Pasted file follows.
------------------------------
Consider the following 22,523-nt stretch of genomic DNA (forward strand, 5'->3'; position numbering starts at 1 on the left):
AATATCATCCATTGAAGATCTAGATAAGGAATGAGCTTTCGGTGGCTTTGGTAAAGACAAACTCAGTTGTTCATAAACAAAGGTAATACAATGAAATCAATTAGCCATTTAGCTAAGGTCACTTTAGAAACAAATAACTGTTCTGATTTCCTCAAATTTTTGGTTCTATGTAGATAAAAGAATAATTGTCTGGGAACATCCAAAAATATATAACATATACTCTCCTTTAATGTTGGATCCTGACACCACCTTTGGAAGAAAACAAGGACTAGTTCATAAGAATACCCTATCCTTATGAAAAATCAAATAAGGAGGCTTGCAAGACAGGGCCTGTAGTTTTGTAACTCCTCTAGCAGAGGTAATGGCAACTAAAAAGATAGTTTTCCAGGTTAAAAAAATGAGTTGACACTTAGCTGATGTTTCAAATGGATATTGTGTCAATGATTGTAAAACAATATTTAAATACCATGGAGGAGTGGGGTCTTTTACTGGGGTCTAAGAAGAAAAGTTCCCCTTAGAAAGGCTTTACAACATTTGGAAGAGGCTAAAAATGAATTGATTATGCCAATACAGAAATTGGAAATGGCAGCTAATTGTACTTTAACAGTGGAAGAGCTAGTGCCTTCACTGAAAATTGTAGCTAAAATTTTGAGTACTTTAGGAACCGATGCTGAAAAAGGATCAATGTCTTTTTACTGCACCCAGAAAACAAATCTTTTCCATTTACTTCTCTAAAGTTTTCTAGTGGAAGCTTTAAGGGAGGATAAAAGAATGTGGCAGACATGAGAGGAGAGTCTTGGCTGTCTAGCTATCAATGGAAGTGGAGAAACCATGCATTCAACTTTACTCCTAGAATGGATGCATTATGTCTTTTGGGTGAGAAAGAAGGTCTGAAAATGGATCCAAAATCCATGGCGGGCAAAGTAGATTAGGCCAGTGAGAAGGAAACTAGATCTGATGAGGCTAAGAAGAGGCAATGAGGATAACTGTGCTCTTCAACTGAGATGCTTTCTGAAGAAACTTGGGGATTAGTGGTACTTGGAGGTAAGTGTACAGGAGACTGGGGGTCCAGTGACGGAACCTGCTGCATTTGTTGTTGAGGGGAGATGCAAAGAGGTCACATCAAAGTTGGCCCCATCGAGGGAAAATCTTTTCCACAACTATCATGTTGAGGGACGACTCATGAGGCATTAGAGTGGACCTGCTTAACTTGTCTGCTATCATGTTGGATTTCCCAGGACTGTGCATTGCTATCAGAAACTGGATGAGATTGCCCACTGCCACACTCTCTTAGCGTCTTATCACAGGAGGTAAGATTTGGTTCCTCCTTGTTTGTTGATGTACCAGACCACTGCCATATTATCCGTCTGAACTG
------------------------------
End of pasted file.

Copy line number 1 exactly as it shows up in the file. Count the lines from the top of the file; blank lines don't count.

Consider the following 22,523-nt stretch of genomic DNA (forward strand, 5'->3'; position numbering starts at 1 on the left):